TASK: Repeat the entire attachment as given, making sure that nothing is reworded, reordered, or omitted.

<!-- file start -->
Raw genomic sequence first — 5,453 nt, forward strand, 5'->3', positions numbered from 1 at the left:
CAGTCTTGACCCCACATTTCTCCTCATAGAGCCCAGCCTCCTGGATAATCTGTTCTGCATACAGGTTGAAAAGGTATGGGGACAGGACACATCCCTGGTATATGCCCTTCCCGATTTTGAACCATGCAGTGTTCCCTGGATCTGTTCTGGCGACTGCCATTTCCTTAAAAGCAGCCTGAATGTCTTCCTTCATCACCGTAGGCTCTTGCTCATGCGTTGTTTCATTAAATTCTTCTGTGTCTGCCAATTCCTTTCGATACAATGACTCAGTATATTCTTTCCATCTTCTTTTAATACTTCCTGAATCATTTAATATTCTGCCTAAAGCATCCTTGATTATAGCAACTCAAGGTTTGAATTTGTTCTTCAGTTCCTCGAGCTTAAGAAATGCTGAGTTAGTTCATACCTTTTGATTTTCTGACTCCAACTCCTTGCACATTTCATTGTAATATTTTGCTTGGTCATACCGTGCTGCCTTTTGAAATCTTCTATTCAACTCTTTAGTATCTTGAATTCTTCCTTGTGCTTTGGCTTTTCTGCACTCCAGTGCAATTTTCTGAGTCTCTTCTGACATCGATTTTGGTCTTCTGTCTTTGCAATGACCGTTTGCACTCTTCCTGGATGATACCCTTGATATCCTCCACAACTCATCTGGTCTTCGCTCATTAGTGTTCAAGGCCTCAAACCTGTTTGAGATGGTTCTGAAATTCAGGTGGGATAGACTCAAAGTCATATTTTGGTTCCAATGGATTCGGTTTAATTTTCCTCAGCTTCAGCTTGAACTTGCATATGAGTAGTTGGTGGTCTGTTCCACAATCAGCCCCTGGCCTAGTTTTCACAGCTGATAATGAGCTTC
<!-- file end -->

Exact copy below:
Raw genomic sequence first — 5,453 nt, forward strand, 5'->3', positions numbered from 1 at the left:
CAGTCTTGACCCCACATTTCTCCTCATAGAGCCCAGCCTCCTGGATAATCTGTTCTGCATACAGGTTGAAAAGGTATGGGGACAGGACACATCCCTGGTATATGCCCTTCCCGATTTTGAACCATGCAGTGTTCCCTGGATCTGTTCTGGCGACTGCCATTTCCTTAAAAGCAGCCTGAATGTCTTCCTTCATCACCGTAGGCTCTTGCTCATGCGTTGTTTCATTAAATTCTTCTGTGTCTGCCAATTCCTTTCGATACAATGACTCAGTATATTCTTTCCATCTTCTTTTAATACTTCCTGAATCATTTAATATTCTGCCTAAAGCATCCTTGATTATAGCAACTCAAGGTTTGAATTTGTTCTTCAGTTCCTCGAGCTTAAGAAATGCTGAGTTAGTTCATACCTTTTGATTTTCTGACTCCAACTCCTTGCACATTTCATTGTAATATTTTGCTTGGTCATACCGTGCTGCCTTTTGAAATCTTCTATTCAACTCTTTAGTATCTTGAATTCTTCCTTGTGCTTTGGCTTTTCTGCACTCCAGTGCAATTTTCTGAGTCTCTTCTGACATCGATTTTGGTCTTCTGTCTTTGCAATGACCGTTTGCACTCTTCCTGGATGATACCCTTGATATCCTCCACAACTCATCTGGTCTTCGCTCATTAGTGTTCAAGGCCTCAAACCTGTTTGAGATGGTTCTGAAATTCAGGTGGGATAGACTCAAAGTCATATTTTGGTTCCAATGGATTCGGTTTAATTTTCCTCAGCTTCAGCTTGAACTTGCATATGAGTAGTTGGTGGTCTGTTCCACAATCAGCCCCTGGCCTAGTTTTCACAGCTGATAATGAGCTTC